College of Nursing Alumna Leads a Campaign of Caring
Leadership seems to come naturally to Janet Fansler, DNP, RN, CENP (MSN ’88), who retired recently from her role as Executive Vice President and Chief Nurse Executive at Lakeland Regional Health.
Beginning her career as a nurse in emergency and critical care in her native Columbus, Ohio, she never shied away from a challenge. After arriving in Florida in 1985, Fansler was managing the pediatric emergency department at Tampa General Hospital when she began her master’s in nursing at the University of South Florida. For her, the MSN degree from the USF College of Nursing provided a broader, conceptual perspective for advanced practice that strengthened her leadership skills.
One memory that stands out was when Dr. Candace Burns asked students to create personal wellness plans, emphasizing that nurses can only provide the best care to their patients when they have first taken care of themselves. Lessons like these gave Fansler a strong foundation for her development as a nursing leader—someone who understood how to support fellow nurses so they could provide an exemplary experience for their patients.
Over the years, Fansler has made her mark throughout the Tampa Bay health care community. After graduating from USF, she served as the chief administrative nurse at a 180-bed hospital in Polk County for four years before joining Lakeland Regional Medical Center as a vice president. In 2007, she was promoted to Chief Nurse Executive and in 2011, she was promoted again to Executive Vice President.
Learning has been a lifelong journey for Fansler, as health care evolves constantly. While she most recently earned her DNP from the University of Illinois at Chicago in 2014, she notes that nursing education is both formal and acquired on the job.
At Lakeland Regional, she was proud to watch the staff learn and grow from new hires into expert practice nurses, then bloom into skilled managers. “They are providing the great leadership that ensures the best quality of care,” she said. “Patients and families experience the best outcomes when they feel cared for.”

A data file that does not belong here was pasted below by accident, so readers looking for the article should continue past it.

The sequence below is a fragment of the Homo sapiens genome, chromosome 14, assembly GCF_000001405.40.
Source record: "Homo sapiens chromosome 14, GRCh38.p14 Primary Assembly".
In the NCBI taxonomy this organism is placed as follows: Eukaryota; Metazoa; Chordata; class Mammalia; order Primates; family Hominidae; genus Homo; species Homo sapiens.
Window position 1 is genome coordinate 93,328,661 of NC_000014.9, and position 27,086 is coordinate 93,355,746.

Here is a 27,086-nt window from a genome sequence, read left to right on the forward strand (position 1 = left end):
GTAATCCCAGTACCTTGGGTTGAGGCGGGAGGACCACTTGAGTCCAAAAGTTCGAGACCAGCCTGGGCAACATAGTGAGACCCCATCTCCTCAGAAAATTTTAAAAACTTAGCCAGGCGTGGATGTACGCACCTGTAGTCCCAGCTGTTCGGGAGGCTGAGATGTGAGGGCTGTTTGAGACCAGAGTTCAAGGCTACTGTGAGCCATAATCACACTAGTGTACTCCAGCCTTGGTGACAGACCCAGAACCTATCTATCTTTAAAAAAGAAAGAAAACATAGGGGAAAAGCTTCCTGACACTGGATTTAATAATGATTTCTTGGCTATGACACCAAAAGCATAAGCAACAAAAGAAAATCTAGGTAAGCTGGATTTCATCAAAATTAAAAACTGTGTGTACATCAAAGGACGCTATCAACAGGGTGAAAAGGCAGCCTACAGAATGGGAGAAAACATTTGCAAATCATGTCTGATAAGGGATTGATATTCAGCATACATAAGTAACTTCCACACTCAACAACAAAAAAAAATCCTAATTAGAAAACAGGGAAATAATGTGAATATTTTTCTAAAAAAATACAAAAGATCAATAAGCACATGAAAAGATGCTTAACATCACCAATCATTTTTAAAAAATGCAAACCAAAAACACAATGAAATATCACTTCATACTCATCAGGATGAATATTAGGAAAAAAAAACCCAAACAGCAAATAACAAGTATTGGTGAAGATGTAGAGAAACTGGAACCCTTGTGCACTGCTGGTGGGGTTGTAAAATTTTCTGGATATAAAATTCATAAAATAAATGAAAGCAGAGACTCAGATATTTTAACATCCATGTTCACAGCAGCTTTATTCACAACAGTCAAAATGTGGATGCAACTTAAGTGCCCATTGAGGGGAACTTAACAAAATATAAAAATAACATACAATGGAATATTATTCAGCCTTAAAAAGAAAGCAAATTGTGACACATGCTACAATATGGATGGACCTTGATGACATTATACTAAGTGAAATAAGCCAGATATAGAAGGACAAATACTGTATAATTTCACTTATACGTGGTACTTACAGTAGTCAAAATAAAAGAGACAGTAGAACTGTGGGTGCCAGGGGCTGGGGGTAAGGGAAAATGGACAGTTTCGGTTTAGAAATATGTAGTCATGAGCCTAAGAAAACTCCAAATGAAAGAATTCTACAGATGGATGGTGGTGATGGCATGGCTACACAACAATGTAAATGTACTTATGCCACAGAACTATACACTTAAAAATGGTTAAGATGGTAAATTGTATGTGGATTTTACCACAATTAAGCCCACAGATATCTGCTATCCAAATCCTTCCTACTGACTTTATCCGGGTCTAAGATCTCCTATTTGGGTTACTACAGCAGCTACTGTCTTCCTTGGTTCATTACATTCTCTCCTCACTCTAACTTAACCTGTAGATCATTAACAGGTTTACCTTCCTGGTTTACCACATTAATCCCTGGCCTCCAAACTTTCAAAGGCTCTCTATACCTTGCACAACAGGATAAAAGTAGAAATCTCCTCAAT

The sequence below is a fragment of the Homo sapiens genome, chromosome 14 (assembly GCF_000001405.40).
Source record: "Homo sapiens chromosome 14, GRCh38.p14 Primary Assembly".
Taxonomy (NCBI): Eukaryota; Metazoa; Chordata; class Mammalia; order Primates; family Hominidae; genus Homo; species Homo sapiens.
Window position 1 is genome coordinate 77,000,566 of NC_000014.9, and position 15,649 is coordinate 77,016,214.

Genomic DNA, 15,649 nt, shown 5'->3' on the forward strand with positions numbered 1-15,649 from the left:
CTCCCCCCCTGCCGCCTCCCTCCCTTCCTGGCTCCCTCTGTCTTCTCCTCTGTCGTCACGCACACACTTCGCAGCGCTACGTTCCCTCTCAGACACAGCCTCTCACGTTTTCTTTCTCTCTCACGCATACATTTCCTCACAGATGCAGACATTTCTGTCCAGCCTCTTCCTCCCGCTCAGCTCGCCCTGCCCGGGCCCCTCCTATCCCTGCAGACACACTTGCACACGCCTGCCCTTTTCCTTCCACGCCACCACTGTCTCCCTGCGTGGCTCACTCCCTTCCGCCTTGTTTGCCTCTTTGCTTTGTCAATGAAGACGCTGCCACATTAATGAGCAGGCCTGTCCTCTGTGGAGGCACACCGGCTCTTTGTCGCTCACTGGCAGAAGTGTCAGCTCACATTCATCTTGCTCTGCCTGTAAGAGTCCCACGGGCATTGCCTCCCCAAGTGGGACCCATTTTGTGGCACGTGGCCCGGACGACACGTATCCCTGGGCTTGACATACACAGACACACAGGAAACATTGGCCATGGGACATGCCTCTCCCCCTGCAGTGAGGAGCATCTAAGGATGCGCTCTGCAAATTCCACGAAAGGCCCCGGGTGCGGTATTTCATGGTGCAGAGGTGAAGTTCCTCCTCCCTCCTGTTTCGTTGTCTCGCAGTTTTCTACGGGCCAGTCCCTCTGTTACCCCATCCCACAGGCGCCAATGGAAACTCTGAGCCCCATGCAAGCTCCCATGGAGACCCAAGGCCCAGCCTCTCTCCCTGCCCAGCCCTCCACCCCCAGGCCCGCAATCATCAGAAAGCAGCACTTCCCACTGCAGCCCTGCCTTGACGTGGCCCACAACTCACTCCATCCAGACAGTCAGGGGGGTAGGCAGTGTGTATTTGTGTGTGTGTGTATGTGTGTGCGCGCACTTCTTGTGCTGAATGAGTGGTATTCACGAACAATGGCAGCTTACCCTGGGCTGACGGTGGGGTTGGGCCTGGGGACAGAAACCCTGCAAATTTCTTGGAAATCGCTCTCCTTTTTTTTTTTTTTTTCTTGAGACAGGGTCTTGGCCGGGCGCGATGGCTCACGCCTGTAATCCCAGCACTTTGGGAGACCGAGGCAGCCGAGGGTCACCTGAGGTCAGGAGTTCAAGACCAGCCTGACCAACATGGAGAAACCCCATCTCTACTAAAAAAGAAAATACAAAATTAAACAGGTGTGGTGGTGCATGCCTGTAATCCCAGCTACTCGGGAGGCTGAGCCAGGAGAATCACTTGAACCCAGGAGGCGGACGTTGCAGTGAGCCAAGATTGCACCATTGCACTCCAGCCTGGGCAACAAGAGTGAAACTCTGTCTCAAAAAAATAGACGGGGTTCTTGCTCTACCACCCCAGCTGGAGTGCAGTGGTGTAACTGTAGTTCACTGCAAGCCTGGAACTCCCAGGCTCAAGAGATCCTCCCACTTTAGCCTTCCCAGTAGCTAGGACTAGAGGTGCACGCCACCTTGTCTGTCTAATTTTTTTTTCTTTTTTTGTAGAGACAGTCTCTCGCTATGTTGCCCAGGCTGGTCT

Even in her retirement, Fansler has remained a leader in the nursing community through her connection to her alma mater. Earlier this year, she joined the new College of Nursing Dean’s Alumni Advisory Board.
“It’s a privilege to participate, learn more about what’s going on, and give input,” she said. “We want to have the best health care for our community.” This year, Fansler is giving back to USF not only with her time but with a generous challenge match for the third annual Leaders in Care campaign.
“Leaders in Care speaks to my heart,” she said. “It’s a blessing to be able to support the campaign this year. What a tremendous opportunity for alumni and friends to support Bull nurses while making the community better.”
Reflecting on the impact that the USF College of Nursing had on her career, she said, “I got a great education that helped me—not to do well for myself, but to help others.”
In this way, she is truly a leader in care: her lifelong pursuit of education and her remarkable career have been not for the sake of her own advancement, but to expand her capacity to help others.
– USF Health Development and Alumni Relations
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